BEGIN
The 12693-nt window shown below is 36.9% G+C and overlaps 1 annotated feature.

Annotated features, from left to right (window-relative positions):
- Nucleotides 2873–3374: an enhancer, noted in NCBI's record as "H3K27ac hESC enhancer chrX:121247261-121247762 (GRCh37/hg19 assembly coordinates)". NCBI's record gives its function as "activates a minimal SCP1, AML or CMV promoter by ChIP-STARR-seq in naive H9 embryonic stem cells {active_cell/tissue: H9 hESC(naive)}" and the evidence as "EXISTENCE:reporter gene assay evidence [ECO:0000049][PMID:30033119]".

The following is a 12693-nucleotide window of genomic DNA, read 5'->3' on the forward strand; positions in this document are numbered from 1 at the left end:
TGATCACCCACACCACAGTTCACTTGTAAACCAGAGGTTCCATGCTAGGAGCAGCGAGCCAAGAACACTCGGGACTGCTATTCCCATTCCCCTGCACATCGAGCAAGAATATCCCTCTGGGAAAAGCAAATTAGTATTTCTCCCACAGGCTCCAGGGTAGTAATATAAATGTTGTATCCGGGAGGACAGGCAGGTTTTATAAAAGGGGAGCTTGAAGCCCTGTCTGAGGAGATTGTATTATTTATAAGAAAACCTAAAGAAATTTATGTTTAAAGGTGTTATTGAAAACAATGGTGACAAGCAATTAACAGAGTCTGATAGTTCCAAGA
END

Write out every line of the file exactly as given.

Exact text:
The 12693-nt window shown below is 36.9% G+C and overlaps 1 annotated feature.

Annotated features, from left to right (window-relative positions):
- Nucleotides 2873–3374: an enhancer, noted in NCBI's record as "H3K27ac hESC enhancer chrX:121247261-121247762 (GRCh37/hg19 assembly coordinates)". NCBI's record gives its function as "activates a minimal SCP1, AML or CMV promoter by ChIP-STARR-seq in naive H9 embryonic stem cells {active_cell/tissue: H9 hESC(naive)}" and the evidence as "EXISTENCE:reporter gene assay evidence [ECO:0000049][PMID:30033119]".

The following is a 12693-nucleotide window of genomic DNA, read 5'->3' on the forward strand; positions in this document are numbered from 1 at the left end:
TGATCACCCACACCACAGTTCACTTGTAAACCAGAGGTTCCATGCTAGGAGCAGCGAGCCAAGAACACTCGGGACTGCTATTCCCATTCCCCTGCACATCGAGCAAGAATATCCCTCTGGGAAAAGCAAATTAGTATTTCTCCCACAGGCTCCAGGGTAGTAATATAAATGTTGTATCCGGGAGGACAGGCAGGTTTTATAAAAGGGGAGCTTGAAGCCCTGTCTGAGGAGATTGTATTATTTATAAGAAAACCTAAAGAAATTTATGTTTAAAGGTGTTATTGAAAACAATGGTGACAAGCAATTAACAGAGTCTGATAGTTCCAAGA